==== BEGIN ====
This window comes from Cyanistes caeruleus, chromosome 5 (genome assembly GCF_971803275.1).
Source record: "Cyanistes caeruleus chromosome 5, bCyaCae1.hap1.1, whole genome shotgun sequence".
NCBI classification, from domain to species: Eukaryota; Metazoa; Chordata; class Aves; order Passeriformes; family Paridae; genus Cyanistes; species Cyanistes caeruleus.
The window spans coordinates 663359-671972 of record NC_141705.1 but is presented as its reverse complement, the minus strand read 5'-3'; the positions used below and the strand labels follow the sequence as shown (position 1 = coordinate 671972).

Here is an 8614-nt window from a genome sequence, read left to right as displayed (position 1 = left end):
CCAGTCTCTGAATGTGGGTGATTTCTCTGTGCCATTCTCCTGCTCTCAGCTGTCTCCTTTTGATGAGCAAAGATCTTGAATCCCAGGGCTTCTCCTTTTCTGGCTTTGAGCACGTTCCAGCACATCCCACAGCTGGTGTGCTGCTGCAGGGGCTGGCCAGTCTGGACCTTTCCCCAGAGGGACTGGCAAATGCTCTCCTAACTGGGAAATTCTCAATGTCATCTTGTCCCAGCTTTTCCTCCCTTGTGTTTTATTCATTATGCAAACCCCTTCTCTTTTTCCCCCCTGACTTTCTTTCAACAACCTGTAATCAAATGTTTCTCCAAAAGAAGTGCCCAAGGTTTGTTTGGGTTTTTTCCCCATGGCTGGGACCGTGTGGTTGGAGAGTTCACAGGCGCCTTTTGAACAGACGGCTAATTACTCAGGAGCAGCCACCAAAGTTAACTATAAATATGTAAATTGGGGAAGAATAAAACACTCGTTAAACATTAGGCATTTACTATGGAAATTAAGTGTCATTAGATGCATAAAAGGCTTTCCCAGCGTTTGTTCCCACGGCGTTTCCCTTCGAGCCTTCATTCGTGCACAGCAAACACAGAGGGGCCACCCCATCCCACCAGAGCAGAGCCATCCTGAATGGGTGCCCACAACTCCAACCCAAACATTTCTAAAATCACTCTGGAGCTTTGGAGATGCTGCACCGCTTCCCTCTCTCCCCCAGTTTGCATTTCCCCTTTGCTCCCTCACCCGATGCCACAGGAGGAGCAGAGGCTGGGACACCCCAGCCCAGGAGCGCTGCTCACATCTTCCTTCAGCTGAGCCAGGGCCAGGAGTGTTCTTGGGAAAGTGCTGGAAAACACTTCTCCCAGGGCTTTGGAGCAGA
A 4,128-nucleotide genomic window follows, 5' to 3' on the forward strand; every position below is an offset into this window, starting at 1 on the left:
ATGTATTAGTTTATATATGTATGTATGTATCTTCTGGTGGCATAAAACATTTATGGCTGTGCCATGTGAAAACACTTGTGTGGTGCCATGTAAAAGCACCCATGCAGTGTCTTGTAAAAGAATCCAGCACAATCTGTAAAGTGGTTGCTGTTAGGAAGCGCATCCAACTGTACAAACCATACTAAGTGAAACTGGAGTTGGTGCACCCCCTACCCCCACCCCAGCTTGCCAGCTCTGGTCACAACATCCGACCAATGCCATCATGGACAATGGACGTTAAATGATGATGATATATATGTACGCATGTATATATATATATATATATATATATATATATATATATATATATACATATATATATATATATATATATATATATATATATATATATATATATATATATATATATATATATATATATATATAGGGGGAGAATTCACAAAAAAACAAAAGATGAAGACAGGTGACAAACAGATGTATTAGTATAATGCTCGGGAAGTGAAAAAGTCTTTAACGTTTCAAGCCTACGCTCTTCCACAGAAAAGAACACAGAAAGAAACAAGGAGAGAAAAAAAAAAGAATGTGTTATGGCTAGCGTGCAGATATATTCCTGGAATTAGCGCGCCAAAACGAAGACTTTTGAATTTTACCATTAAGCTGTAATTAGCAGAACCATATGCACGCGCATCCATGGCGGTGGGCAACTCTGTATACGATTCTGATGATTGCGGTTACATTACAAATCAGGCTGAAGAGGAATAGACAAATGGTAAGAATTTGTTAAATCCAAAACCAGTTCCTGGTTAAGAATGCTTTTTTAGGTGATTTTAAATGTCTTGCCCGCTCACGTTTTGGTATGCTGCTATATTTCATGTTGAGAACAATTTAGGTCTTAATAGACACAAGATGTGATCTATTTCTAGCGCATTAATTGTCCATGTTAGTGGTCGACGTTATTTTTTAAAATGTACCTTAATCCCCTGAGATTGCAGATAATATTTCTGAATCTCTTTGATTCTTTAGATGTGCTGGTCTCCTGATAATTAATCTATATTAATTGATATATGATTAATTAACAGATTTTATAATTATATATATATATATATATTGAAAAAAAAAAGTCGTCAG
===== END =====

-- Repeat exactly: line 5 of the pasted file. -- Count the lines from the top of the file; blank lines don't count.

Here is an 8614-nt window from a genome sequence, read left to right as displayed (position 1 = left end):